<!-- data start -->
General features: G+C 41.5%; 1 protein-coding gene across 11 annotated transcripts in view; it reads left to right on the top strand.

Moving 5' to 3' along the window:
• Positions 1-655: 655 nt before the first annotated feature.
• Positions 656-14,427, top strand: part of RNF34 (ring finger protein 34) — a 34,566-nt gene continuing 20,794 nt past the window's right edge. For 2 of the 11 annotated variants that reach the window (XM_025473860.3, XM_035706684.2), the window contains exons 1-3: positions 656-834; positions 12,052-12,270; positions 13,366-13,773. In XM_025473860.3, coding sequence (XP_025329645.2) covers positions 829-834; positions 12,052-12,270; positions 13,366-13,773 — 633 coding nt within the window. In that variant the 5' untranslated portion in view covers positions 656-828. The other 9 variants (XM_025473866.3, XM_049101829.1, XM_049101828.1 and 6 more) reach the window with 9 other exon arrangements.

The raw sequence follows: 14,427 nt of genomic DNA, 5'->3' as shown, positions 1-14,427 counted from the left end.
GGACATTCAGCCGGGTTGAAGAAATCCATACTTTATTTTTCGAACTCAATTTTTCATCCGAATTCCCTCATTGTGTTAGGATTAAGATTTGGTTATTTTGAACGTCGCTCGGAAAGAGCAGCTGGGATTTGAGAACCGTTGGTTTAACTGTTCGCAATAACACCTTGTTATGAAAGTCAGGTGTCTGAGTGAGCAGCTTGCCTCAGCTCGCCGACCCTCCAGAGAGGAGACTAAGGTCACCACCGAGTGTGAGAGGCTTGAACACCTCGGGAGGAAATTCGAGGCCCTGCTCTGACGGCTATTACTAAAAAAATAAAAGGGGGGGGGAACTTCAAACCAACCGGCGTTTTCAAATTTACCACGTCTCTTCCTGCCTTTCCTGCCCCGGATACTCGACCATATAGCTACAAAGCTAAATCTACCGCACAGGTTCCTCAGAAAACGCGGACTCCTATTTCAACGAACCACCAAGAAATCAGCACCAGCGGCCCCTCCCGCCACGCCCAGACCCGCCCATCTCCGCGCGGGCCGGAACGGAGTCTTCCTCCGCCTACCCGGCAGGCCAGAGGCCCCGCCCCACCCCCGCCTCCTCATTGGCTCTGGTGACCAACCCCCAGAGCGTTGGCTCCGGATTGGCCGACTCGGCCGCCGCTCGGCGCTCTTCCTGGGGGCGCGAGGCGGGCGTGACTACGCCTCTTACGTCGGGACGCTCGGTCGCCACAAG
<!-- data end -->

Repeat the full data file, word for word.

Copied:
General features: G+C 41.5%; 1 protein-coding gene across 11 annotated transcripts in view; it reads left to right on the top strand.

Moving 5' to 3' along the window:
• Positions 1-655: 655 nt before the first annotated feature.
• Positions 656-14,427, top strand: part of RNF34 (ring finger protein 34) — a 34,566-nt gene continuing 20,794 nt past the window's right edge. For 2 of the 11 annotated variants that reach the window (XM_025473860.3, XM_035706684.2), the window contains exons 1-3: positions 656-834; positions 12,052-12,270; positions 13,366-13,773. In XM_025473860.3, coding sequence (XP_025329645.2) covers positions 829-834; positions 12,052-12,270; positions 13,366-13,773 — 633 coding nt within the window. In that variant the 5' untranslated portion in view covers positions 656-828. The other 9 variants (XM_025473866.3, XM_049101829.1, XM_049101828.1 and 6 more) reach the window with 9 other exon arrangements.

The raw sequence follows: 14,427 nt of genomic DNA, 5'->3' as shown, positions 1-14,427 counted from the left end.
GGACATTCAGCCGGGTTGAAGAAATCCATACTTTATTTTTCGAACTCAATTTTTCATCCGAATTCCCTCATTGTGTTAGGATTAAGATTTGGTTATTTTGAACGTCGCTCGGAAAGAGCAGCTGGGATTTGAGAACCGTTGGTTTAACTGTTCGCAATAACACCTTGTTATGAAAGTCAGGTGTCTGAGTGAGCAGCTTGCCTCAGCTCGCCGACCCTCCAGAGAGGAGACTAAGGTCACCACCGAGTGTGAGAGGCTTGAACACCTCGGGAGGAAATTCGAGGCCCTGCTCTGACGGCTATTACTAAAAAAATAAAAGGGGGGGGGAACTTCAAACCAACCGGCGTTTTCAAATTTACCACGTCTCTTCCTGCCTTTCCTGCCCCGGATACTCGACCATATAGCTACAAAGCTAAATCTACCGCACAGGTTCCTCAGAAAACGCGGACTCCTATTTCAACGAACCACCAAGAAATCAGCACCAGCGGCCCCTCCCGCCACGCCCAGACCCGCCCATCTCCGCGCGGGCCGGAACGGAGTCTTCCTCCGCCTACCCGGCAGGCCAGAGGCCCCGCCCCACCCCCGCCTCCTCATTGGCTCTGGTGACCAACCCCCAGAGCGTTGGCTCCGGATTGGCCGACTCGGCCGCCGCTCGGCGCTCTTCCTGGGGGCGCGAGGCGGGCGTGACTACGCCTCTTACGTCGGGACGCTCGGTCGCCACAAG